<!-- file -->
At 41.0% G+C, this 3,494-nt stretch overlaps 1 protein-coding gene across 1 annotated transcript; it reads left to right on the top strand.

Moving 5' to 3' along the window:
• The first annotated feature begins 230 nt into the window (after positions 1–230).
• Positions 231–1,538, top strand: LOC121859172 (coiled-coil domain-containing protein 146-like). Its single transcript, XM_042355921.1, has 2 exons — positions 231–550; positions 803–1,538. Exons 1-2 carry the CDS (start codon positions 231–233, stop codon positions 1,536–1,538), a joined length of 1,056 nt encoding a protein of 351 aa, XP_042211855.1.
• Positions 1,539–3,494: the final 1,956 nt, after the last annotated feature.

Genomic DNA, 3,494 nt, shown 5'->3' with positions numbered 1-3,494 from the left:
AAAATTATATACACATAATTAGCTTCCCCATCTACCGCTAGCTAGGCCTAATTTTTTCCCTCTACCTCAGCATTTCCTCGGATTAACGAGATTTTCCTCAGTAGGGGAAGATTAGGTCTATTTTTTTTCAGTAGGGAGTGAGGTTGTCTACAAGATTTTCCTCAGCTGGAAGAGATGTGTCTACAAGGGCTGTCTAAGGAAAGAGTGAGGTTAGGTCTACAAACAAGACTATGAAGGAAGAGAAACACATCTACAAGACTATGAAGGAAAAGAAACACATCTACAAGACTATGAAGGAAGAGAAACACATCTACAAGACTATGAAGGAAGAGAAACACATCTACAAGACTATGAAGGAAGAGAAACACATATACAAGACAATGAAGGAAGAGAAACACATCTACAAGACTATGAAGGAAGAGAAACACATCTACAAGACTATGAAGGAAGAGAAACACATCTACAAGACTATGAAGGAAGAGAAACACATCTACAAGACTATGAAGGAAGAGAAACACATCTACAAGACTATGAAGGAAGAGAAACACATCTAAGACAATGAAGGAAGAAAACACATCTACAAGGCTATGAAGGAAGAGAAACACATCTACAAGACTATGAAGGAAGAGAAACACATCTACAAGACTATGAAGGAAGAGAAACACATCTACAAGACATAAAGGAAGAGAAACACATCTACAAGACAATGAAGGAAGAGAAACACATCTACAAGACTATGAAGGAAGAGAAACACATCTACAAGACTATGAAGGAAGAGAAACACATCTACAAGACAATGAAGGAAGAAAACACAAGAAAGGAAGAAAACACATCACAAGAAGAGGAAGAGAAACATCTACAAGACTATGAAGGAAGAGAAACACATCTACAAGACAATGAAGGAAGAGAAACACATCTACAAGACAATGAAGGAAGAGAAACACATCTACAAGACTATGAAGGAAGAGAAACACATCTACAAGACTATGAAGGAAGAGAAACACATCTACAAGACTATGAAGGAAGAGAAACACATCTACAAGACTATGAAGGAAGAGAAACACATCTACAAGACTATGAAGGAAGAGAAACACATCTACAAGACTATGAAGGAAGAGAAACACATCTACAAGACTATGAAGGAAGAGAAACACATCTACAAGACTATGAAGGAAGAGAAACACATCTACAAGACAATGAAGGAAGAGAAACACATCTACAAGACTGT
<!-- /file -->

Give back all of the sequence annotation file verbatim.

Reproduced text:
At 41.0% G+C, this 3,494-nt stretch overlaps 1 protein-coding gene across 1 annotated transcript; it reads left to right on the top strand.

Moving 5' to 3' along the window:
• The first annotated feature begins 230 nt into the window (after positions 1–230).
• Positions 231–1,538, top strand: LOC121859172 (coiled-coil domain-containing protein 146-like). Its single transcript, XM_042355921.1, has 2 exons — positions 231–550; positions 803–1,538. Exons 1-2 carry the CDS (start codon positions 231–233, stop codon positions 1,536–1,538), a joined length of 1,056 nt encoding a protein of 351 aa, XP_042211855.1.
• Positions 1,539–3,494: the final 1,956 nt, after the last annotated feature.

Genomic DNA, 3,494 nt, shown 5'->3' with positions numbered 1-3,494 from the left:
AAAATTATATACACATAATTAGCTTCCCCATCTACCGCTAGCTAGGCCTAATTTTTTCCCTCTACCTCAGCATTTCCTCGGATTAACGAGATTTTCCTCAGTAGGGGAAGATTAGGTCTATTTTTTTTCAGTAGGGAGTGAGGTTGTCTACAAGATTTTCCTCAGCTGGAAGAGATGTGTCTACAAGGGCTGTCTAAGGAAAGAGTGAGGTTAGGTCTACAAACAAGACTATGAAGGAAGAGAAACACATCTACAAGACTATGAAGGAAAAGAAACACATCTACAAGACTATGAAGGAAGAGAAACACATCTACAAGACTATGAAGGAAGAGAAACACATCTACAAGACTATGAAGGAAGAGAAACACATATACAAGACAATGAAGGAAGAGAAACACATCTACAAGACTATGAAGGAAGAGAAACACATCTACAAGACTATGAAGGAAGAGAAACACATCTACAAGACTATGAAGGAAGAGAAACACATCTACAAGACTATGAAGGAAGAGAAACACATCTACAAGACTATGAAGGAAGAGAAACACATCTAAGACAATGAAGGAAGAAAACACATCTACAAGGCTATGAAGGAAGAGAAACACATCTACAAGACTATGAAGGAAGAGAAACACATCTACAAGACTATGAAGGAAGAGAAACACATCTACAAGACATAAAGGAAGAGAAACACATCTACAAGACAATGAAGGAAGAGAAACACATCTACAAGACTATGAAGGAAGAGAAACACATCTACAAGACTATGAAGGAAGAGAAACACATCTACAAGACAATGAAGGAAGAAAACACAAGAAAGGAAGAAAACACATCACAAGAAGAGGAAGAGAAACATCTACAAGACTATGAAGGAAGAGAAACACATCTACAAGACAATGAAGGAAGAGAAACACATCTACAAGACAATGAAGGAAGAGAAACACATCTACAAGACTATGAAGGAAGAGAAACACATCTACAAGACTATGAAGGAAGAGAAACACATCTACAAGACTATGAAGGAAGAGAAACACATCTACAAGACTATGAAGGAAGAGAAACACATCTACAAGACTATGAAGGAAGAGAAACACATCTACAAGACTATGAAGGAAGAGAAACACATCTACAAGACTATGAAGGAAGAGAAACACATCTACAAGACTATGAAGGAAGAGAAACACATCTACAAGACAATGAAGGAAGAGAAACACATCTACAAGACTGT